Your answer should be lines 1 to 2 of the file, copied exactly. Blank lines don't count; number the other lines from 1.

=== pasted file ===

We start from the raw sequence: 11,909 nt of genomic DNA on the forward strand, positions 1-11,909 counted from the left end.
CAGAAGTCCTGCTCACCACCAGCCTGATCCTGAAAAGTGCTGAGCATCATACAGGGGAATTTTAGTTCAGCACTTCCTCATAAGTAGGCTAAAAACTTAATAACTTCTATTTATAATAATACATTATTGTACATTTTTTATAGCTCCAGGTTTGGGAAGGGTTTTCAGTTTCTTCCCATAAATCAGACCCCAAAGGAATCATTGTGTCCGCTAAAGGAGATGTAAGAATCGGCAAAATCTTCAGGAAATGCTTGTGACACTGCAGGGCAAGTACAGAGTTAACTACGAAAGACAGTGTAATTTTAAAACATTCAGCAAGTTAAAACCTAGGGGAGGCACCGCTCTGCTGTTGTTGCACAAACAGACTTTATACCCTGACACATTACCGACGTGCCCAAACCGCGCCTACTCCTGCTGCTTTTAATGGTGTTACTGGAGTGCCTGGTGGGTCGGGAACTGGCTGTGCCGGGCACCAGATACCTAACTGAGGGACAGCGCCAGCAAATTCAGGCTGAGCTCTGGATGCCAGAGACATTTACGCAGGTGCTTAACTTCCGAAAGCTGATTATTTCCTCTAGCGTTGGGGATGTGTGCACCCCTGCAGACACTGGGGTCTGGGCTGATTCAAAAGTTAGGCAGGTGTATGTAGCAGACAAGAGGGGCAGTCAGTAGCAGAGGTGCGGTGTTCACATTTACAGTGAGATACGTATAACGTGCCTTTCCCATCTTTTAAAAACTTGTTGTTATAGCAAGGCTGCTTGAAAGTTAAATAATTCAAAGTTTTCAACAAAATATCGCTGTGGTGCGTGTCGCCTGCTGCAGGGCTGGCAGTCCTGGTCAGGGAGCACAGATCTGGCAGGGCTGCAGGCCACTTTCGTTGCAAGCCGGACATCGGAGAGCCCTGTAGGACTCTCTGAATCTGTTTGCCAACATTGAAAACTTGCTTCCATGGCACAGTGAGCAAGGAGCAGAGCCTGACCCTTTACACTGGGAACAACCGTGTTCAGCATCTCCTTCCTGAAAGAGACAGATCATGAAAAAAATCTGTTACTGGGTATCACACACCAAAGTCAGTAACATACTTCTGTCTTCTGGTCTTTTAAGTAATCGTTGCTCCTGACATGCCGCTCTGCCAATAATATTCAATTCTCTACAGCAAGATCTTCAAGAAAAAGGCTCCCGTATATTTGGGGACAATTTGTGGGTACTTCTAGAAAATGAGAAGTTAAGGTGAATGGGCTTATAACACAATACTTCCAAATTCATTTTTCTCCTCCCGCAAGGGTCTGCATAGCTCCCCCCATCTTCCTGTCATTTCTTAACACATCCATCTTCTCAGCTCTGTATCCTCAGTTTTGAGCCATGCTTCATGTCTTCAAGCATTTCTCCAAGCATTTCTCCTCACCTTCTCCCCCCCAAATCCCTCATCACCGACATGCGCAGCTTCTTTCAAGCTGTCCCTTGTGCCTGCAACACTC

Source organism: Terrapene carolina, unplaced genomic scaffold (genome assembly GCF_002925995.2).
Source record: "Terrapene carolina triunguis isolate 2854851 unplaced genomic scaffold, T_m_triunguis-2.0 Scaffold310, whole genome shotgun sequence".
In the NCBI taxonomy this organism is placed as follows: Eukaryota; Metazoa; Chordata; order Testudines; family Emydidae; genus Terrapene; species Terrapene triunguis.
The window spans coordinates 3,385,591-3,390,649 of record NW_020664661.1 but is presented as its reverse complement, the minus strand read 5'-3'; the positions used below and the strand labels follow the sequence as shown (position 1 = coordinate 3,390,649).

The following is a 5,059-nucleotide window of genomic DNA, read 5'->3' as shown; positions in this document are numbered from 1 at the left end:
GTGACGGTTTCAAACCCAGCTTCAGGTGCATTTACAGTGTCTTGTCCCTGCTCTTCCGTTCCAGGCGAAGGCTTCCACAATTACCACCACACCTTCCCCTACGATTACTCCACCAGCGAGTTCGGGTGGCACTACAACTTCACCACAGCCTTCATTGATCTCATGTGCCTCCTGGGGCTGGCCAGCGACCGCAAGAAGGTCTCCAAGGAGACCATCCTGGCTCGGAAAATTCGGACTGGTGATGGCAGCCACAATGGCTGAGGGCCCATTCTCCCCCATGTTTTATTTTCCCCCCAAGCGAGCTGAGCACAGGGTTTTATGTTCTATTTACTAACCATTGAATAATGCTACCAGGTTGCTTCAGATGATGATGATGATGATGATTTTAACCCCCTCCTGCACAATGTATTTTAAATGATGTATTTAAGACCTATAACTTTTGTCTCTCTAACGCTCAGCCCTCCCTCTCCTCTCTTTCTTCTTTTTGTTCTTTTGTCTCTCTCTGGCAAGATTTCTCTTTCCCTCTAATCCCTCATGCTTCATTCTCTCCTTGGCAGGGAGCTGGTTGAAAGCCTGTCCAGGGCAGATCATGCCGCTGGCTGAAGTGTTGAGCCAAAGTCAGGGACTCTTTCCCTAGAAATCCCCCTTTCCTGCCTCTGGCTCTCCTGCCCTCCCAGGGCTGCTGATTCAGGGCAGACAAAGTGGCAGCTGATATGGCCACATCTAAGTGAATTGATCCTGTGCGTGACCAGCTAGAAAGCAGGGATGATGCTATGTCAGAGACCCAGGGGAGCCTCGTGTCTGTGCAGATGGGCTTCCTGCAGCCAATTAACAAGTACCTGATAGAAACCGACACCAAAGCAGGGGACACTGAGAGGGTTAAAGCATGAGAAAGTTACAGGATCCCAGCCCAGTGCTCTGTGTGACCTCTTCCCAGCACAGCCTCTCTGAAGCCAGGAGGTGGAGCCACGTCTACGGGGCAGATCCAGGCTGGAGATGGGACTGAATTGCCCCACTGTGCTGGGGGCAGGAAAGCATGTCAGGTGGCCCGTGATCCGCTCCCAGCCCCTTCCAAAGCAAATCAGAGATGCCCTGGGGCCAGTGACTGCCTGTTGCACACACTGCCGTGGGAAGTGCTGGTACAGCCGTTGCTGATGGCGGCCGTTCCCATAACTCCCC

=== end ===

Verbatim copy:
We start from the raw sequence: 11,909 nt of genomic DNA on the forward strand, positions 1-11,909 counted from the left end.
CAGAAGTCCTGCTCACCACCAGCCTGATCCTGAAAAGTGCTGAGCATCATACAGGGGAATTTTAGTTCAGCACTTCCTCATAAGTAGGCTAAAAACTTAATAACTTCTATTTATAATAATACATTATTGTACATTTTTTATAGCTCCAGGTTTGGGAAGGGTTTTCAGTTTCTTCCCATAAATCAGACCCCAAAGGAATCATTGTGTCCGCTAAAGGAGATGTAAGAATCGGCAAAATCTTCAGGAAATGCTTGTGACACTGCAGGGCAAGTACAGAGTTAACTACGAAAGACAGTGTAATTTTAAAACATTCAGCAAGTTAAAACCTAGGGGAGGCACCGCTCTGCTGTTGTTGCACAAACAGACTTTATACCCTGACACATTACCGACGTGCCCAAACCGCGCCTACTCCTGCTGCTTTTAATGGTGTTACTGGAGTGCCTGGTGGGTCGGGAACTGGCTGTGCCGGGCACCAGATACCTAACTGAGGGACAGCGCCAGCAAATTCAGGCTGAGCTCTGGATGCCAGAGACATTTACGCAGGTGCTTAACTTCCGAAAGCTGATTATTTCCTCTAGCGTTGGGGATGTGTGCACCCCTGCAGACACTGGGGTCTGGGCTGATTCAAAAGTTAGGCAGGTGTATGTAGCAGACAAGAGGGGCAGTCAGTAGCAGAGGTGCGGTGTTCACATTTACAGTGAGATACGTATAACGTGCCTTTCCCATCTTTTAAAAACTTGTTGTTATAGCAAGGCTGCTTGAAAGTTAAATAATTCAAAGTTTTCAACAAAATATCGCTGTGGTGCGTGTCGCCTGCTGCAGGGCTGGCAGTCCTGGTCAGGGAGCACAGATCTGGCAGGGCTGCAGGCCACTTTCGTTGCAAGCCGGACATCGGAGAGCCCTGTAGGACTCTCTGAATCTGTTTGCCAACATTGAAAACTTGCTTCCATGGCACAGTGAGCAAGGAGCAGAGCCTGACCCTTTACACTGGGAACAACCGTGTTCAGCATCTCCTTCCTGAAAGAGACAGATCATGAAAAAAATCTGTTACTGGGTATCACACACCAAAGTCAGTAACATACTTCTGTCTTCTGGTCTTTTAAGTAATCGTTGCTCCTGACATGCCGCTCTGCCAATAATATTCAATTCTCTACAGCAAGATCTTCAAGAAAAAGGCTCCCGTATATTTGGGGACAATTTGTGGGTACTTCTAGAAAATGAGAAGTTAAGGTGAATGGGCTTATAACACAATACTTCCAAATTCATTTTTCTCCTCCCGCAAGGGTCTGCATAGCTCCCCCCATCTTCCTGTCATTTCTTAACACATCCATCTTCTCAGCTCTGTATCCTCAGTTTTGAGCCATGCTTCATGTCTTCAAGCATTTCTCCAAGCATTTCTCCTCACCTTCTCCCCCCCAAATCCCTCATCACCGACATGCGCAGCTTCTTTCAAGCTGTCCCTTGTGCCTGCAACACTC